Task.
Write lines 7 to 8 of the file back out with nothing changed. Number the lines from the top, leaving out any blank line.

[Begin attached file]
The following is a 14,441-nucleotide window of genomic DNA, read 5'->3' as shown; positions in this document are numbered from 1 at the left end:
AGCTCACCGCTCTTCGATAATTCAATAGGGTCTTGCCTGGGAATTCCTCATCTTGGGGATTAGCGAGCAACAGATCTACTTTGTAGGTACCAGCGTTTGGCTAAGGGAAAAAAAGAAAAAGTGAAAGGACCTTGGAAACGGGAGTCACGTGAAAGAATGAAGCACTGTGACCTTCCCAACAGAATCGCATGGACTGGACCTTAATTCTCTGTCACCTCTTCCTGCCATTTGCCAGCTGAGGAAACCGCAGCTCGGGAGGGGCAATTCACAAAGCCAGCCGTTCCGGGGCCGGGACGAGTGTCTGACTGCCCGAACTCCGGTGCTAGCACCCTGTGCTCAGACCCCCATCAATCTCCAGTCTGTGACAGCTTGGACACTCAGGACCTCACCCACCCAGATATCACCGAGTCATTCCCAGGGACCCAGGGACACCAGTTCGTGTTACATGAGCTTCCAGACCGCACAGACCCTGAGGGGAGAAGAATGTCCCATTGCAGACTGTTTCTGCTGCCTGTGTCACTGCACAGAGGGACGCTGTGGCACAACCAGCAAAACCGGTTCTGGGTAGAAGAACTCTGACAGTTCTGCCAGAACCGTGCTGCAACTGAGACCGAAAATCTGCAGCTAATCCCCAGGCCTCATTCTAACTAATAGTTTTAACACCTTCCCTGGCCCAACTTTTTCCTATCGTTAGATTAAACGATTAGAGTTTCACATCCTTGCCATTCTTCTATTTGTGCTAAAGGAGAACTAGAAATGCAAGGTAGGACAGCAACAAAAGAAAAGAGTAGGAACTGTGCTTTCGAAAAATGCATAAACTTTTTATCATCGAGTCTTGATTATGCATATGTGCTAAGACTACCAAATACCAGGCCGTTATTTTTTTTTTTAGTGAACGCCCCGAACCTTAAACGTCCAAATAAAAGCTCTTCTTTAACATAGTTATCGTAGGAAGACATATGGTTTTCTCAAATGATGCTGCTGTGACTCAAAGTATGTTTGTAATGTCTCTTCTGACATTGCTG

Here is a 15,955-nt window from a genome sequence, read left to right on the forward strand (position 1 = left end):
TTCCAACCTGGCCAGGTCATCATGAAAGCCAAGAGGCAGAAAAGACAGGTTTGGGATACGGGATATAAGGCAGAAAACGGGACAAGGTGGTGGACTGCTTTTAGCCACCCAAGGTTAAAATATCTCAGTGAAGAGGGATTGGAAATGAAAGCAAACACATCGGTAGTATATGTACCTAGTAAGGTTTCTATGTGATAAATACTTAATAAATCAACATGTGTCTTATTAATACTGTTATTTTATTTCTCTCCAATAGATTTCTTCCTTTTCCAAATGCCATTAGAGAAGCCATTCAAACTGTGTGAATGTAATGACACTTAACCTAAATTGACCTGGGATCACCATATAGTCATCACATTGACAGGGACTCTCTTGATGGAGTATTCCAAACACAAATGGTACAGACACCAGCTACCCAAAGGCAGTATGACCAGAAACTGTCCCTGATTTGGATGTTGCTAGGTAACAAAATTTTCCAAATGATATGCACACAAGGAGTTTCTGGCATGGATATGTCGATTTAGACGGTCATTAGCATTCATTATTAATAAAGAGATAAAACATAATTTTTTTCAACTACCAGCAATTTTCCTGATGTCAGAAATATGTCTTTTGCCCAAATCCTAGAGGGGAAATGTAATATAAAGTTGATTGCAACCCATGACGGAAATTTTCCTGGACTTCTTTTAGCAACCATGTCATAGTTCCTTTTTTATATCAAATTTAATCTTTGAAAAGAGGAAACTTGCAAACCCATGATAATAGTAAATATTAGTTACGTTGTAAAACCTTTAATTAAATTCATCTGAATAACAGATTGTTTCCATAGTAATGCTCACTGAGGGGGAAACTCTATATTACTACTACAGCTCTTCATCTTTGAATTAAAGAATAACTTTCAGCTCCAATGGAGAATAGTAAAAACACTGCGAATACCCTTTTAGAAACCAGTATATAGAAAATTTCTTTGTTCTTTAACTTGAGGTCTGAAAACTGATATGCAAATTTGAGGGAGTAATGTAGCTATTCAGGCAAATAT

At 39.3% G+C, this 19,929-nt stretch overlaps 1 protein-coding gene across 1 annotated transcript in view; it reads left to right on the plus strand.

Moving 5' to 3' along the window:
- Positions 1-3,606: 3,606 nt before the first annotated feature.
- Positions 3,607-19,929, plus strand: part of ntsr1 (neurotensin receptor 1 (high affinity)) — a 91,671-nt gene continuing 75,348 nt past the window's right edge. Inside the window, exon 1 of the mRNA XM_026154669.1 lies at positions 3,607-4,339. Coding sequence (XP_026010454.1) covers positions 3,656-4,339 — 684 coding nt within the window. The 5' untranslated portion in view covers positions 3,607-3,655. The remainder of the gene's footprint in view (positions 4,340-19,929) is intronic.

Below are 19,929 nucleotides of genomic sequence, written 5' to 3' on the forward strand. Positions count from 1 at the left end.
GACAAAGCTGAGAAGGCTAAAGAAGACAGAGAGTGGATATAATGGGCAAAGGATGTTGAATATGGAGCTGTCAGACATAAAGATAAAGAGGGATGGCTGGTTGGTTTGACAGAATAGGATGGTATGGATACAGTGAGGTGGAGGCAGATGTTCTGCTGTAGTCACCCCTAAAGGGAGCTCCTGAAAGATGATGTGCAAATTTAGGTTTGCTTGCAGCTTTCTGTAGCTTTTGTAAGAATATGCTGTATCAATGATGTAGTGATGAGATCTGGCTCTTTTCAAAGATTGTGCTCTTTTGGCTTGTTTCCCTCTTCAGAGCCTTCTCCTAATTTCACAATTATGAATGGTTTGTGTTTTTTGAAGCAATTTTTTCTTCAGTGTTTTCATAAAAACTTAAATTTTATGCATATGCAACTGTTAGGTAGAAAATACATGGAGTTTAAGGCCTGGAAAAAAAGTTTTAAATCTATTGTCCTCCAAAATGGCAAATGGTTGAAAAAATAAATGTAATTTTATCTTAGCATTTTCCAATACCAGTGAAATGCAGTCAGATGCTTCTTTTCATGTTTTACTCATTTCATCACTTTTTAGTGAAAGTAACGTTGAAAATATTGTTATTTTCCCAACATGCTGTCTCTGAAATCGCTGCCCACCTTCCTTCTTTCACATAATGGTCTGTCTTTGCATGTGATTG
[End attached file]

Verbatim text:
- Positions 1-3,606: 3,606 nt before the first annotated feature.
- Positions 3,607-19,929, plus strand: part of ntsr1 (neurotensin receptor 1 (high affinity)) — a 91,671-nt gene continuing 75,348 nt past the window's right edge. Inside the window, exon 1 of the mRNA XM_026154669.1 lies at positions 3,607-4,339. Coding sequence (XP_026010454.1) covers positions 3,656-4,339 — 684 coding nt within the window. The 5' untranslated portion in view covers positions 3,607-3,655. The remainder of the gene's footprint in view (positions 4,340-19,929) is intronic.